Dak Prescott Embracing an Unselfish Mindset in Quest to Lead the Cowboys to Super Bowl Glory: ‘I Don’t Want to Throw for 6,000 Yards’
Dak Prescott was on a historic pace last season before a devastating ankle injury cost him a chance to etch his name in the NFL record books. With an extra game on the schedule and more time to gel with his weapons on the outside this year, the newly signed Dallas Cowboys quarterback could become the first player ever to throw for 6,000 yards in a single season.
But Prescott isn’t interested in that.
He has much bigger goals in mind, and he doesn’t think setting the passing record is the ticket there.
Dak Prescott was on his way to NFL history last season
The Cowboys didn’t exactly start off the 2020 NFL season the way they wanted. Dallas went 2-3 in the first five games on the schedule and gave up an absurd 36 points per game during that stretch.
Because the defense was acting as a touchdown E-ZPass station early in the season, Prescott had no choice but to air the ball out to bring the Cowboys back from major deficits. Over the first five games, the QB threw for 1,856 yards and nine touchdowns. That torrid start put him on pace for 5,939 passing yards, which would’ve shattered the NFL single-season record held by Peyton Manning (5,477).
Unfortunately for Prescott, a dislocated and fractured ankle crushed his chances of breaking Manning’s record.
With Amari Cooper returning and CeeDee Lamb set to take a big leap in his sophomore season, Prescott could easily set the record during the upcoming 17-game season.
Prescott embracing a team-first approach for the Cowboys in 2021
Prescott was on pace to throw for nearly 6,000 yards last season in 16 games. His historic start also put him on pace for 6,310 yards over the course of a 17-game season, which will be the case this year.
The 6,000-yard threshold is finally in play for the first time in NFL history, and Prescott is a prime candidate to get there. However, the sixth-year QB would rather not for the sake of the team.
“I don’t want to throw for 6,000 yards, to be honest with you,” Prescott said this week, via Michael Gehlken of the Dallas Morning News. “That means we’re not running the ball. That means we’re not probably doing the things we need to do to be a balanced, winning team. Sure, it would be great to have those numbers and to break that or to have that record or whatever it is. But it’s not something that I put in my head.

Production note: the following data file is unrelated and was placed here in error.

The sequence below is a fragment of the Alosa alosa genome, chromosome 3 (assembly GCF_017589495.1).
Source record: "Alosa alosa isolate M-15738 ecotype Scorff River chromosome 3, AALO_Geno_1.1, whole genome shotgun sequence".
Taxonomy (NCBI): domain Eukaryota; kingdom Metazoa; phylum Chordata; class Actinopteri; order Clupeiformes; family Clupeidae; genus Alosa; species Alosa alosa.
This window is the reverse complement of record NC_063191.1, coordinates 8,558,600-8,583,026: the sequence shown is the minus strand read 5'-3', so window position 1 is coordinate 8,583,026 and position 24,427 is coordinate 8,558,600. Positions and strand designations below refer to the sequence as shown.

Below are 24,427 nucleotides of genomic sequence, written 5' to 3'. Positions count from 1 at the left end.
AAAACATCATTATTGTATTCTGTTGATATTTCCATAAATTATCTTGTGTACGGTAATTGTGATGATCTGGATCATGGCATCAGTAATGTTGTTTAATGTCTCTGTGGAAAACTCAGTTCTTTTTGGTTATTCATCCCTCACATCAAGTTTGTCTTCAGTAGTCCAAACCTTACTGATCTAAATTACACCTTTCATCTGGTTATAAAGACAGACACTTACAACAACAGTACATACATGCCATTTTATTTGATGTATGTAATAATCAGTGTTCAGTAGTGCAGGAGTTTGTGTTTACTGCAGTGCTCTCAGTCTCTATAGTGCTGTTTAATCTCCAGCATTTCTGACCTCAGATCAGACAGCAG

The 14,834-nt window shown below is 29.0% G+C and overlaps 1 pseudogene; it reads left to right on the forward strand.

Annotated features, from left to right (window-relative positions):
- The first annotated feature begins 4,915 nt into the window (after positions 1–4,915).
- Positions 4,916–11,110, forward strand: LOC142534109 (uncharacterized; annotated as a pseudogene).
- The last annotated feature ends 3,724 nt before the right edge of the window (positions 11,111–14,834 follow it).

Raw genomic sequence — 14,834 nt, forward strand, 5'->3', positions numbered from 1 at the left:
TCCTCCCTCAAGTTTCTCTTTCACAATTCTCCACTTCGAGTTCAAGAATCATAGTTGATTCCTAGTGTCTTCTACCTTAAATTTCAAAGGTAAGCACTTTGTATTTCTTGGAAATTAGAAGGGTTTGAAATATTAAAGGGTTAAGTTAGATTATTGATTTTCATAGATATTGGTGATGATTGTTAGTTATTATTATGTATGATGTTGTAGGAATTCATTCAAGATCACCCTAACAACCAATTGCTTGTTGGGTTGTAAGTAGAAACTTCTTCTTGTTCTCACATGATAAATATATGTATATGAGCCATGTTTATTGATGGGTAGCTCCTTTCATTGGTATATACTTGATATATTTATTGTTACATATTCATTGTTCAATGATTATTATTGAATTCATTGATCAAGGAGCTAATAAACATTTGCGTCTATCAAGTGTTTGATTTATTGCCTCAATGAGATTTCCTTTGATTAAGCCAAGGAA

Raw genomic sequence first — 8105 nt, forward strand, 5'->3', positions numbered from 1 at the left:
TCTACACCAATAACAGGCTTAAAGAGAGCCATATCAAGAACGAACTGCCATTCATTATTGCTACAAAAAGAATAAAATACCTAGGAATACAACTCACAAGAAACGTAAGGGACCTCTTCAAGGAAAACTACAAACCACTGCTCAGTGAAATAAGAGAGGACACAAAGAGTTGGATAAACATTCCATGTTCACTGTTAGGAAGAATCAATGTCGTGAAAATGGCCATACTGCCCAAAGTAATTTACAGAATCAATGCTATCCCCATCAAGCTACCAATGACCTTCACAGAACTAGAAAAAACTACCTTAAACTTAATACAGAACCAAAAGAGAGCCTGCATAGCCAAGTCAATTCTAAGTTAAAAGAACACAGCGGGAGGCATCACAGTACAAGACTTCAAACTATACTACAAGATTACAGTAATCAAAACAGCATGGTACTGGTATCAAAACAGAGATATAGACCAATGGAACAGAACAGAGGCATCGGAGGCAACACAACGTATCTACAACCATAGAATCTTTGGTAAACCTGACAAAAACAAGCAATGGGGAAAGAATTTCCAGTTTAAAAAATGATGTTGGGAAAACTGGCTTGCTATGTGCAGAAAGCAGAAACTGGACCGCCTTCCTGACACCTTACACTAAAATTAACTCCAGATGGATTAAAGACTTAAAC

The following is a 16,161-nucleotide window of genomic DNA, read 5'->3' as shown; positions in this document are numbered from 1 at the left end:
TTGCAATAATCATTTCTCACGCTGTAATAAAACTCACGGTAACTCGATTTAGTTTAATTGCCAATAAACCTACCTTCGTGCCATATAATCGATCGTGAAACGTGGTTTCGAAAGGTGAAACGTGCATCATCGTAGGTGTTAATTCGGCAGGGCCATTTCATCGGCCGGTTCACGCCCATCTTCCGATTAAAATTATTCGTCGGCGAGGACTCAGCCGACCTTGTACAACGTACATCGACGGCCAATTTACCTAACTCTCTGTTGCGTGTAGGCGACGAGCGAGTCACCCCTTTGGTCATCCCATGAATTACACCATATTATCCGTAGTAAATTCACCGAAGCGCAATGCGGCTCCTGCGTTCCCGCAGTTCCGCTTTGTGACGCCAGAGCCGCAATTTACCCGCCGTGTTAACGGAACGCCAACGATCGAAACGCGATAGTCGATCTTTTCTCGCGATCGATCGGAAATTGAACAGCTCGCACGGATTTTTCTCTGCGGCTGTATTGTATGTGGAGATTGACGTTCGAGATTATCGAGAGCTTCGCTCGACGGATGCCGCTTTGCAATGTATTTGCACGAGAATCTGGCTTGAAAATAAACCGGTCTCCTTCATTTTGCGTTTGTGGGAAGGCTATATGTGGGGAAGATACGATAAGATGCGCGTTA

“As I said, I want to be the best offense in the NFL, and I think the best way we can do that is if I’m not throwing that many yards, and our run game is working, and we’re playing complementary football, and we’re winning a lot of games. And I think if that’s the case, then hopefully I’m not playing as many fourth quarters trying to come back and do the two-minute drills we were doing in the first five games that got me a lot of those numbers.”
Quite a mature and unselfish approach from the 28-year-old.
A mysterious shoulder injury might cost the Cowboys QB a chance at 6,000 yards
Even if Prescott says he doesn’t want to surpass 6,000 yards passing this season, it’s still a realistic possibility with the weapons he has around him and the team’s poor defense on the other side of the ball. But for the QB to accomplish that historic feat, he’ll have to play all 17 games.
That was looking like a strong possibility early in training camp, as Prescott seemed completely recovered from his ankle injury. However, he recently suffered a shoulder strain that’s kept him off the practice field for more than a week. Prescott underwent an MRI that revealed no structural damage, but he’s now planning on getting a second MRI this weekend as a precautionary measure.
It’s a strange development for an injury the Cowboys didn’t seem to be too concerned about at first, but maybe there’s something more worrisome going on here. The second MRI should tell us more.